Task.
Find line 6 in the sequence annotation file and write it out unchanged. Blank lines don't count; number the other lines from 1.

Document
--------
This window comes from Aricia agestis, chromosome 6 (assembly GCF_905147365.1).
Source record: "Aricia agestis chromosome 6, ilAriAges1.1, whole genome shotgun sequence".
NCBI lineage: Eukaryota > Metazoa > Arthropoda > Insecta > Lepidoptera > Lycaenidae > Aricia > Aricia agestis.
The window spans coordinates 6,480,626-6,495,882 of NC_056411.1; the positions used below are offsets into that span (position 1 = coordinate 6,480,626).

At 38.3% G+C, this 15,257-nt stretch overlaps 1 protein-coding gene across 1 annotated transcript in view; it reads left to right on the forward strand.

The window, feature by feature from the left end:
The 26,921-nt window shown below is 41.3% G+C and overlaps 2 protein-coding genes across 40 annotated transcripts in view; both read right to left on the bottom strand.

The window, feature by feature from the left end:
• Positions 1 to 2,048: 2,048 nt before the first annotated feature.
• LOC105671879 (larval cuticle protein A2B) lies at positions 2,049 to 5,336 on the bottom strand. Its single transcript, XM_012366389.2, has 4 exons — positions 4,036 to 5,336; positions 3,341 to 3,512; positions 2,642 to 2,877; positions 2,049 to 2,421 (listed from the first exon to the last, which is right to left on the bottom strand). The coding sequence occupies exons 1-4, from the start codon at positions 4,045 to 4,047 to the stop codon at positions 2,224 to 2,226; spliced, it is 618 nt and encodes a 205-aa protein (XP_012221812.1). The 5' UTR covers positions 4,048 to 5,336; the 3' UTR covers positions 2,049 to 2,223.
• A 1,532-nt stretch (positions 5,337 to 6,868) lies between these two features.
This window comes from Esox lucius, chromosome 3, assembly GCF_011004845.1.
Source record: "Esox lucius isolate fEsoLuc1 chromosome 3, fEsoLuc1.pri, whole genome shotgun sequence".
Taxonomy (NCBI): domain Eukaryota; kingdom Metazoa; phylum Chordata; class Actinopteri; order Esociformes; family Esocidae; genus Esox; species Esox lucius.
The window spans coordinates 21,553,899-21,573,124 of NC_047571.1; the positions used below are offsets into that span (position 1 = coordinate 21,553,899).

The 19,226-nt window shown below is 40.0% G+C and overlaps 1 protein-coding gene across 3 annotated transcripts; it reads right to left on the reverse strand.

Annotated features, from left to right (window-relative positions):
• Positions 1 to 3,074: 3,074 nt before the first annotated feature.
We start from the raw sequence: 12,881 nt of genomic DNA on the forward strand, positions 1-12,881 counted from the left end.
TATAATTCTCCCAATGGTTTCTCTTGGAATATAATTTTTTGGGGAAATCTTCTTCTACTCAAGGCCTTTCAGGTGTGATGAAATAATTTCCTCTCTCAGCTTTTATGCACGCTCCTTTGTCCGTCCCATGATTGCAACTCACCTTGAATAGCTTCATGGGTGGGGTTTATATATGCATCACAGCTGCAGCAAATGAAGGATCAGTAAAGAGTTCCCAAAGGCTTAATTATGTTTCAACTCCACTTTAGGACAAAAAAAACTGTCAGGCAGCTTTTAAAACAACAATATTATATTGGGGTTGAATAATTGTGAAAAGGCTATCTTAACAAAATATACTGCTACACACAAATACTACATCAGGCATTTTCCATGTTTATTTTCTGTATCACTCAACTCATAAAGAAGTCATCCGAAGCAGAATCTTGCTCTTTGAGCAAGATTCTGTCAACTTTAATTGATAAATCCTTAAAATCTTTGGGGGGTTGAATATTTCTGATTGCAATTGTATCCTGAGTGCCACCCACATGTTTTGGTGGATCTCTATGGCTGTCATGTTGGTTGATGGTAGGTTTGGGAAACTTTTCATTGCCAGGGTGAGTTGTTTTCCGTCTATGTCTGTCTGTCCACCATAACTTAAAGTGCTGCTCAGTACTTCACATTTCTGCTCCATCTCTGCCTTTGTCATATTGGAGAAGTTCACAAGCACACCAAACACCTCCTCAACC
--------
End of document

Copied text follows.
The window, feature by feature from the left end: